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World War I Terms



World War I Terms

World War I Terms



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    World War I Terms World War I Terms Presentation Transcript

    • World War I
    • Tension in Imperial Europe
      • During Imperial Age, European nations sought power through acquisition of colonies
      • Countries competed with each other for relative power
      • They began to get paranoid about their neighbors—If a war broke out, would they be strong enough to survive?
      • Nations began to look for ways to ensure their security
    • Militarism
      • Policy of aggressively building up a nation’s armed forces in preparation for war
    • Alliances
      • Secret treaties or informal understandings between nations that promised they would side together in the event of war
    • Gavrilo Princip
      • Bosnian-Serb terrorist and nationalist who assassinated Franz Ferdinand
    • Archduke Franz Ferdinand
      • Heir to the Austria-Hungarian throne. His assassination was the spark that ignited the war.
    • Brinksmanship
      • A strategy where a country seeks an advantage by creating the impression that they are willing and able to push a situation to the point of war in order to get their demands
    • Mobilization
      • The readying of troops for war
    • Ultimatum
      • A statement, especially in diplomatic negotiations, that expresses or implies the threat of serious penalties if the terms are not accepted
    • Road to war
    • Kaiser Wilhelm II
      • German leader during World War I. He declared war on Russia and invaded France.
    • Allied Forces
      • The group of nations that opposed the Central Powers; originally consisting of Great Britain, France and Russia and later joined by the U.S., Italy and others
    • Central Powers
      • The group of nations--led by Germany, Austria-Hungary and the Ottoman Empire--that opposed the Allied Forces
    • Military Alliances before the war
    • Schlieffen Plan
      • German plan of attack to avoid a 2-front war: first quickly take out France, then focus troops on Russia
    • “ Rape of Belgium”
      • German war crimes committed during the march through neutral Belgium on the way to Paris
    • Race for the Sea
      • Early in the war when both sides tried to outflank each other; resulted in a front line of trenches over 200 miles long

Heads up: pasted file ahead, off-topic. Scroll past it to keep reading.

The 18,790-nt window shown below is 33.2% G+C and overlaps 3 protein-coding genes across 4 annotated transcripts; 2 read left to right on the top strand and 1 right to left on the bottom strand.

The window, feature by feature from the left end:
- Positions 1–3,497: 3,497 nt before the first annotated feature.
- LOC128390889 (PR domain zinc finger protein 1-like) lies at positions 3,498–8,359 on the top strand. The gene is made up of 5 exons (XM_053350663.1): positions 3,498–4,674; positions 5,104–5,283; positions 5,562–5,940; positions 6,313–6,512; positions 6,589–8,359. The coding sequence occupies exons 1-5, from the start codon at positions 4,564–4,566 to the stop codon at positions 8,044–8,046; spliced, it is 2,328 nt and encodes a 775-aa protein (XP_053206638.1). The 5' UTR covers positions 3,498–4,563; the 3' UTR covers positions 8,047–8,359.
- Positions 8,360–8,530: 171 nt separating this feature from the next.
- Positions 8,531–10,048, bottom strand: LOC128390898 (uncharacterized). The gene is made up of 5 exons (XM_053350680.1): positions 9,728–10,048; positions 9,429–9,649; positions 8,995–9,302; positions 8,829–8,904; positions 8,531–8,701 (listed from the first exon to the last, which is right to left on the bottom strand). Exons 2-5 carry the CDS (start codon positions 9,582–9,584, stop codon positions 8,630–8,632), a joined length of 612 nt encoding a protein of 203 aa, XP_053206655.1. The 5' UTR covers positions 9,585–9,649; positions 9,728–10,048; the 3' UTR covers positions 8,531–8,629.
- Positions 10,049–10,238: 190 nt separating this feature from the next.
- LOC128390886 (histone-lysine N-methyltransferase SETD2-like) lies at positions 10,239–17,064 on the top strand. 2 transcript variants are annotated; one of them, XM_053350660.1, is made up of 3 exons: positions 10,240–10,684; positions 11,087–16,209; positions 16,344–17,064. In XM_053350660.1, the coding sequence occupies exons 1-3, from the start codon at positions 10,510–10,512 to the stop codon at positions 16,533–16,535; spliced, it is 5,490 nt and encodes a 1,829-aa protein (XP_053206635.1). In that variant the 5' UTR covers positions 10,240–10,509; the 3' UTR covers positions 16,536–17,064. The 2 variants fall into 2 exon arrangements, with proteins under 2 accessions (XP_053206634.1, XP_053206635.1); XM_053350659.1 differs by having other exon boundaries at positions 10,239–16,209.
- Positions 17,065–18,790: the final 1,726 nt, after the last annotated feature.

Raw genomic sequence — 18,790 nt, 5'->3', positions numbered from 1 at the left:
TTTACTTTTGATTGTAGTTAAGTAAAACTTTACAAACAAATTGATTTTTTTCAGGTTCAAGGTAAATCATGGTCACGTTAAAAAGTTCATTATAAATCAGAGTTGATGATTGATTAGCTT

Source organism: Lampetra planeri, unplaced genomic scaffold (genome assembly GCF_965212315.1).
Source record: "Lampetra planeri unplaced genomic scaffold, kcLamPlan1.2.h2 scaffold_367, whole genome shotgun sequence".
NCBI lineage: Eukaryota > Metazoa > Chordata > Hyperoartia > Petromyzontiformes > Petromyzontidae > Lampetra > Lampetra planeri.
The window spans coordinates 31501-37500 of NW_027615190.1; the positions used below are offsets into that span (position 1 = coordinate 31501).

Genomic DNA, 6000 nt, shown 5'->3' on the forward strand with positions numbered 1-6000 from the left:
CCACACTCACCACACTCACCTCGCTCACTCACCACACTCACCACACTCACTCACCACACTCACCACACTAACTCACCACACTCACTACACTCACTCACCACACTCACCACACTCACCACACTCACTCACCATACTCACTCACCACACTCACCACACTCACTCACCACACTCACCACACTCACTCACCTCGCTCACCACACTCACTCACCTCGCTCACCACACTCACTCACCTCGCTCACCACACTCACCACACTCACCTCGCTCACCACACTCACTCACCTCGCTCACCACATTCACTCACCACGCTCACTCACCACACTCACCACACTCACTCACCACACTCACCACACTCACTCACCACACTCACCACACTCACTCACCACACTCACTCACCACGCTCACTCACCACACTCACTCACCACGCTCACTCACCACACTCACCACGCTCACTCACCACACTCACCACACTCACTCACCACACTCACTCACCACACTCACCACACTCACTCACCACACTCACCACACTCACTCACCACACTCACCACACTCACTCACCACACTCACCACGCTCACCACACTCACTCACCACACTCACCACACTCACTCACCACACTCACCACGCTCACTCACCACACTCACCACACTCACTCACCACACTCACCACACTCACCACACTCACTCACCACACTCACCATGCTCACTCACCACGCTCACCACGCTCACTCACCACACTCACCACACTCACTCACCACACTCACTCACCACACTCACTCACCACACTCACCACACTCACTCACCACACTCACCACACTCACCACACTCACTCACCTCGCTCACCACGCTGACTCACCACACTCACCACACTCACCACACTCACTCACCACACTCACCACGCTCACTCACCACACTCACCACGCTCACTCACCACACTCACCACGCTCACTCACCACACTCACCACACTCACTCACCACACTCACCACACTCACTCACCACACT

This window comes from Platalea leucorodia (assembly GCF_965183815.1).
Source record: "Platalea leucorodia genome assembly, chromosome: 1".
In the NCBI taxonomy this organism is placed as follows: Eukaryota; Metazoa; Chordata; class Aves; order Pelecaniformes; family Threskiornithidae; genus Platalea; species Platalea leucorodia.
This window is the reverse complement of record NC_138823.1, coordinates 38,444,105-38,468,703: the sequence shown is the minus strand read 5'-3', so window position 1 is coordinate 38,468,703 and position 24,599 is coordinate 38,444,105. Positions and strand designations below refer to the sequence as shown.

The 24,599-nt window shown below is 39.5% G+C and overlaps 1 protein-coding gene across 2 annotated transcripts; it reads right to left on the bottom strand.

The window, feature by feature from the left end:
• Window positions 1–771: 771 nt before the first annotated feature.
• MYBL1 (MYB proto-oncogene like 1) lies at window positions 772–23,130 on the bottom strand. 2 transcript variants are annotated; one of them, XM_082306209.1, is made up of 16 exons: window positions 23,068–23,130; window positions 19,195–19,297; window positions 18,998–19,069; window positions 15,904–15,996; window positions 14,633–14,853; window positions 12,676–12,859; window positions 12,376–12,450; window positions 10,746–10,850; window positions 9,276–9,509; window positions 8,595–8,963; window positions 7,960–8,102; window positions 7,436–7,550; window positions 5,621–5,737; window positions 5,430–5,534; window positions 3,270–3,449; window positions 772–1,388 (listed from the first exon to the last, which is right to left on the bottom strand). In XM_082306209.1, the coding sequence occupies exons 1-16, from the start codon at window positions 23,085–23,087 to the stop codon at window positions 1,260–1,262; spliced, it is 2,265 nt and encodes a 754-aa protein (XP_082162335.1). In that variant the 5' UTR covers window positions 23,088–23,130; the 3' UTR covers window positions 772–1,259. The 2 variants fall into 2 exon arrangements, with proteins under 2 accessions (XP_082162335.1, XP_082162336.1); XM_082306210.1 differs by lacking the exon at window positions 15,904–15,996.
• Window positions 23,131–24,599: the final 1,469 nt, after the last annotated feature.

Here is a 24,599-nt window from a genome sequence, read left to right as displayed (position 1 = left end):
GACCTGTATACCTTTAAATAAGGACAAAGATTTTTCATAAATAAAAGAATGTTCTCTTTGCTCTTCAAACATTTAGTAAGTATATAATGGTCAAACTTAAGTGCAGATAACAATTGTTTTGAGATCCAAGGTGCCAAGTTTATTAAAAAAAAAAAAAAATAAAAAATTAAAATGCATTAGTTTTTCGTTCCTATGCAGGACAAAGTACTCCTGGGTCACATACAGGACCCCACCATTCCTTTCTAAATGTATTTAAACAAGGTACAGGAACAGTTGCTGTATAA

• Trench warfare
      • A form of warfare where opponents occupy static (non-moving) fighting lines, especially fortified trenches in the ground.
    • No Man’s Land
      • Area between the two opposing lines of trenches
    • Barbed wire
      • Formed a barrier to attacking soldiers attempting to cross no man's land
    • Mustard gas
      • First used by Germans in 1917; one of several poison gases used during the war
    • Machine Guns
    • Tanks
    • Aircraft
    • Manfred von Richthofen
      • a.k.a. The "Red Baron," a German fighter pilot who shot down 80 enemy planes and commanded the Flying Circus
    • Stalemate
      • A situation in which neither side can gain the advantage
    • Shell shock
      • Battle fatigue; a range of behaviors brought on by exposure to combat and acute psychological stress
      The “Thousand-yard stare” -- 
    • Total war
      • The organization of entire societies for war in a social, economic, and even spiritual sense.
    • War of attrition
      • A war that is won by slowly wearing down the enemy through prolonged casualties and loss of resources
    • Woodrow Wilson
      • U.S. President during World War I
    • Isolationism
      • Foreign policy of neutrality and non-involvement
      • Wilson made a declaration of neutrality just days into the war
    • Blockade
      • An effort to cut off food, supplies, war material or communications from a particular area by force
      • England used their powerful navy to cut off Germany
      • Some estimate 750,000 Germans died of starvation
    • U.S. Exports
      • After war began, U.S. traded even more with Allies
      • U.S. economy boomed from supplying Allies with war materials and extending credit
    • U-boat
      • German submarine (Unterseeboot)
      • Germany began targeting merchant ships
    • Lusitania
      • British passenger ship sunk off coast of Ireland by German submarine; 128 Americans dead, led to U.S. outrage
    • American Reaction
      • Wilson issues warning to Germany
      • He affirms Britain’s right to blockade Germany but demands Germany stop attacks on ships
      • Secretary of State, William Jennings Bryan, resigned in protest of U.S. non-neutrality
    • Germany Resumes Attacks
      • At breaking point from blockade
      • Germany makes calculated tactical decision
      • Declares they will attack without warning after all
      • Figure they can win war with unrestricted submarine warfare before the U.S. could enter
    • Zimmerman Telegram